LEO LERMAN was only 61 when I met him, in 1975, writes Joan Juliet Buck. He seemed ancient, ageless, eternal: a patriarch with a white beard (which grew longer with the years), thick glasses (which grew thicker with the years), a total and rather unnerving knowledge of everything that happened in theatre, films, literature, art, and music as far back as the mind could stretch, on two continents. The result of this was that he said 'of course' more often than those who wanted to impress him might have liked; and could give and receive quizzes on Sommerville and Ross, minor aspects of Proust, majolica, early cinema. He fed his curiosity daily as features editor of American Vogue. (Seriously injured in a traffic accident while travelling in a New York cab in 1940, he had never fully recovered the use of his right side, and walked with a cane. This did not prevent him attending every performance of ballet and theatre, and every screening, in New York, until last year, to say nothing of his annual visits to London and Venice.) He sent his protegees out to find out more. Somehow he always got there before us.
Mademoiselle, Vogue, Vanity Fair, followed by 10 years as editorial adviser: Leo Lerman was for almost 50 years the sage of Conde Nast, and sought-after mentor not only to its editors and writers but to all kinds of actors and directors around the world.
In 1979 he signed a contract to write his memoirs 'The delivery date is 1984,' he said, 'doesn't that sound gruesome.' He was still working on them at the time of his death.
A cushion in his office spelled out, 'If you have no good to say about anyone, sit right here', but it was in terse, irrefutable, and eccentric value judgements that he excelled, not gossip. Of a young actress, who had revealed a prissy, cautious side in an interview (for Vogue), he said, 'One lamb chop, dear'. Asked to elaborate on this curious dismissal, he added: 'Wasps: just one lamb chop, never two. No generosity.'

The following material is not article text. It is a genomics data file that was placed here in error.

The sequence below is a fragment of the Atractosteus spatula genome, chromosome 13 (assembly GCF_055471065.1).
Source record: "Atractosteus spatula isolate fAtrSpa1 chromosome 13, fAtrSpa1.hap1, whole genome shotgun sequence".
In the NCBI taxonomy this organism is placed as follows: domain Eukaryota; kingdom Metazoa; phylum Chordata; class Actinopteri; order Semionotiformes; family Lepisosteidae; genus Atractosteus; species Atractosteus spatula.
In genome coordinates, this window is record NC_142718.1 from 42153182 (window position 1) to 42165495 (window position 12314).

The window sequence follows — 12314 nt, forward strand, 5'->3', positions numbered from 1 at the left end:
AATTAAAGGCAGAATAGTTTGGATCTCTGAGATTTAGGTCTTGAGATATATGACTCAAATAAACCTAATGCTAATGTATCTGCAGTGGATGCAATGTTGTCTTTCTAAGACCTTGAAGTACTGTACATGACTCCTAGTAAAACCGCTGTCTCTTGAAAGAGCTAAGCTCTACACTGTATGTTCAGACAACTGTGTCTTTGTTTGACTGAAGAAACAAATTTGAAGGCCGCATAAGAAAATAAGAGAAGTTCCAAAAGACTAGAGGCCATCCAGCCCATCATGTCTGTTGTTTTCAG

Leo had his quirks: he was all quirks. An addiction to mauve and violet (shirts, sweaters, mufflers, and later, knitted skullcaps which replaced the purple fedora); a fear of snakes that led him to avoid certain films; an absolute belief that it brought bad luck to listen to Mendelssohn's Violin Concerto; and constant music in his office. His instinct for talent was confirmed by the fact that he had been the first to publish Capote (in Mademoiselle, then the most avant- garde of Conde Nast's women's magazines), and he let his instinct do the choosing: his guidance, like his opinions, came in the form of these little flashes of insight. He was like the magical grandfather in Bergman's Fanny and Alexander. He had something of the seer.
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